Hatoba, which means “dock” in Japanese, features floor-to-ceiling displays of ceramics and baskets, a callback to the Kappabashi district of Tokyo, where warehouses hawk restaurant supplies. A continent-spanning homage to baseball shows up in the jerseys on display from the Hokkaido Nippon-Ham Fighters, Sapporo’s pro team. (Fun fact: Just like Hatoba’s new neighbors, the team was once called the Senators.)
Even a trip to the restroom feels like a seventh-inning stretch. Metal lockers line one wall, and a mural of the stands at a Japanese ballgame graces another. The soundtrack is audio from a Nippon-Ham Fighters game.
Distinctions abound on the menu, too, with the classic shoyu ramen — its broth rich and full of garlicky bass notes — getting upstaged by its more fanciful brethren. Here, I’m happy to flip the usual script, where the meat dishes get all the attention and vegetarian options are mentioned as a dutiful afterthought. My favorite bowlful was the vegan option, a curry- and miso-flavored ramen in which a rosy poached tomato, with its stem intact, floats in the center.
At first, it’s a little unclear how to attack the unwieldy-looking dish. But as you swirl, bits of the red flesh break off into the broth where they mingle with the noodles and . . . wait, is that basil? “It’s like Italian ramen,” enthuses a dining companion. (Make that Italy by way of Mumbai — the curry packs a fragrant punch.)
Red miso and clams are an unexpected pairing in Hatoba’s signature bowl, though the briny broth and plump bivalves make an argument for breaking from the familiar. And a yuzu-scented version is another welcome innovation, the delicate citrus leavening the dish’s double-pork punch (both ground and sliced meats bob around in the broth).
While Americans might not think of these flavor combinations as classic, co-owner Daisuke Utagawa notes that there’s actually wild variety even among the some 1,000 ramen shops in the city of Sapporo alone. “It is difficult to say what is traditional and what is not,” he says, noting that the dishes on their menus are developed in Sapporo at the Nishiyama Seimen Company, where they ultimately earn the blessing of the resident ramen master. “Our line is drawn by many people we trust who give us the stamp of authenticity.”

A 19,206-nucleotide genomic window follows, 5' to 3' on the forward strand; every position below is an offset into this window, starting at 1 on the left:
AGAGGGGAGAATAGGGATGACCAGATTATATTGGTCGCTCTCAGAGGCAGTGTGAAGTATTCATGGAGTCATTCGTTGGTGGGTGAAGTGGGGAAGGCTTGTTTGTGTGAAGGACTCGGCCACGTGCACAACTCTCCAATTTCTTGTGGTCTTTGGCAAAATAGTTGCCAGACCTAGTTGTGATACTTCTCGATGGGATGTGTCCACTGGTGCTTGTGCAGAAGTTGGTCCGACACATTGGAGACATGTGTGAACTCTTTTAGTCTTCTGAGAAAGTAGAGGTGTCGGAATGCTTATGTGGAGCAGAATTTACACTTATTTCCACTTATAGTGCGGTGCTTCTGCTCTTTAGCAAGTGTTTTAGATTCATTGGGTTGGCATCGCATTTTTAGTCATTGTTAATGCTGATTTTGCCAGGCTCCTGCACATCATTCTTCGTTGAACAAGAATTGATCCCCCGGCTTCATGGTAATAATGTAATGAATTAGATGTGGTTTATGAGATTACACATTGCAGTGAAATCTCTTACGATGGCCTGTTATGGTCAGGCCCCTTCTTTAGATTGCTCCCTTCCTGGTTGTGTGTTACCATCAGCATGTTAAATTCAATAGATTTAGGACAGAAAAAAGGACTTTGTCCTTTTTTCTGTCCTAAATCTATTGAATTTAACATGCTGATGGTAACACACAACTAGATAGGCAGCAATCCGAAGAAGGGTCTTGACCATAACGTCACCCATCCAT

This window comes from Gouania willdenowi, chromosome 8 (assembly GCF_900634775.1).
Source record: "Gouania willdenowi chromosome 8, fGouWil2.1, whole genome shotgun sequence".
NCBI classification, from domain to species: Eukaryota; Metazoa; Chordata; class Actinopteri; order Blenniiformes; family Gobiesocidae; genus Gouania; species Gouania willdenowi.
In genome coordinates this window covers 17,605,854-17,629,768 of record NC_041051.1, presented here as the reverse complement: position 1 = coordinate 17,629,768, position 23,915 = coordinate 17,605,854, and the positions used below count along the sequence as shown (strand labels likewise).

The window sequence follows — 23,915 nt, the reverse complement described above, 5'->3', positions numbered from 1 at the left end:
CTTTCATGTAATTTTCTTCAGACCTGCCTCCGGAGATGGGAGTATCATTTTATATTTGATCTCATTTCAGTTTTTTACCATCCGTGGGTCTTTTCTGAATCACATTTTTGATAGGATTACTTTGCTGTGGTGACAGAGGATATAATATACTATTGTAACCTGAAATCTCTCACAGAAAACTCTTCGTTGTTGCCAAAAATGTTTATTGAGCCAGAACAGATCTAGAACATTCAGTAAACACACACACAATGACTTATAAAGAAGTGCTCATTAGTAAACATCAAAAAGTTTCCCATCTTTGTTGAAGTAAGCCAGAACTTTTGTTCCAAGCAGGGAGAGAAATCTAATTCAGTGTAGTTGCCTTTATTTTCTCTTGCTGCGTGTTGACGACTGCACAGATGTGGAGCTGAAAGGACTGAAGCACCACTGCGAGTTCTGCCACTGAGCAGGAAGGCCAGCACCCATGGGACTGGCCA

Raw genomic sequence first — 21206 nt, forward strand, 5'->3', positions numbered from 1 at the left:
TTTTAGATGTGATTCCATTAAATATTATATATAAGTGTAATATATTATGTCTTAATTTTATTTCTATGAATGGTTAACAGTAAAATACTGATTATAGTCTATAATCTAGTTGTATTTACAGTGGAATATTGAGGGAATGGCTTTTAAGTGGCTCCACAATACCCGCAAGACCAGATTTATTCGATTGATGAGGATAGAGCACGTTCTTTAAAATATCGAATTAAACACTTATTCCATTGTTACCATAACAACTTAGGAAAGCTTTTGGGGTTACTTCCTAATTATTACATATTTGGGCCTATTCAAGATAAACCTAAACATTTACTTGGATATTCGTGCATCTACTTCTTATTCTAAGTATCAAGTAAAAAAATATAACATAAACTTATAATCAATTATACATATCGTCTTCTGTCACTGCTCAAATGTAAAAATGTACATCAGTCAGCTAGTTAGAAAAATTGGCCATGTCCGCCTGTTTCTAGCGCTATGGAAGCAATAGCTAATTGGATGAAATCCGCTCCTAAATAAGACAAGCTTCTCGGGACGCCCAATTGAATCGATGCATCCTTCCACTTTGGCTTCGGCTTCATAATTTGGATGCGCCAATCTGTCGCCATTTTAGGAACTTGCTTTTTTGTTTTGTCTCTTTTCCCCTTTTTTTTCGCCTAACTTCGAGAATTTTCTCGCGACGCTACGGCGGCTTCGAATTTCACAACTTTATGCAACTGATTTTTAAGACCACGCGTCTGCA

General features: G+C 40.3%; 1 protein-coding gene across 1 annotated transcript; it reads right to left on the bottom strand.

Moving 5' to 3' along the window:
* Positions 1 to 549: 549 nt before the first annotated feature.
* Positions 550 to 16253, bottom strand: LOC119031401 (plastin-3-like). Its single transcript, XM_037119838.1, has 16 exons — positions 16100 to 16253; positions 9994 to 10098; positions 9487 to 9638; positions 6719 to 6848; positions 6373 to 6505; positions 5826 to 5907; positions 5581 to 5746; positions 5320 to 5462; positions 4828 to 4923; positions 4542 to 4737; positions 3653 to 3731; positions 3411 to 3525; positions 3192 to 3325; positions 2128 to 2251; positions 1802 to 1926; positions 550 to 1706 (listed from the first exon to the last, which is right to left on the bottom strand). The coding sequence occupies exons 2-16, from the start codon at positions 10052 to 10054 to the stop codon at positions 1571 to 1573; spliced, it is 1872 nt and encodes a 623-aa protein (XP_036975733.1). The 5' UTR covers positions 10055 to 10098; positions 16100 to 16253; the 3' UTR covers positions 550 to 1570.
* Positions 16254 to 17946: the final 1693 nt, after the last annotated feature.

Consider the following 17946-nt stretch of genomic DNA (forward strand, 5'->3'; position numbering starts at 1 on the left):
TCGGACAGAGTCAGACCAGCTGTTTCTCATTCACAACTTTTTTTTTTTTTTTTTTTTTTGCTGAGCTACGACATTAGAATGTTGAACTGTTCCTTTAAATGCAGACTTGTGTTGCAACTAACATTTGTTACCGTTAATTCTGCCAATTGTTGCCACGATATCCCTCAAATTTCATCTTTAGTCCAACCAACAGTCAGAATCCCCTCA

Not everything interesting here requires a spoon. Think you can’t get a top-notch cocktail from a receptacle typically used for sugary colas? Hatoba’s answer: Oh, yes, you can.
In addition to sakes and beers in pop-top form, options include a Maui Mule from Indiana craft distillery Cardinal Spirits, whose spicy ginger and fruity notes all but call out for an umbrella topper. You’ve probably heard of orange wine, the trendy category of white wines that use grapes fermented with their skins on. But it is less likely you’ve encountered Tarongino, a canned wine from Valencia, Spain, that’s made by fermenting citrus fruit instead of grapes. It’s slightly sweet, but complex and funky, too.
The place is often jumping, but the service system keeps things flowing. At busy lunch hours, customers place their orders at a host stand, then take a seat. Service is amiable and attentive, despite a few opening kinks (several times, servers responded to orders with a “let me check if we’re out of that”). And on two visits, the restaurant had sold out of the gyoza dumplings.
But we’ll chalk that up to another reason to plan a return trip — even in the offseason.
300 Tingey St. SE. 202-488-4800. hatobadc.com. Entrees, $14 to $16.
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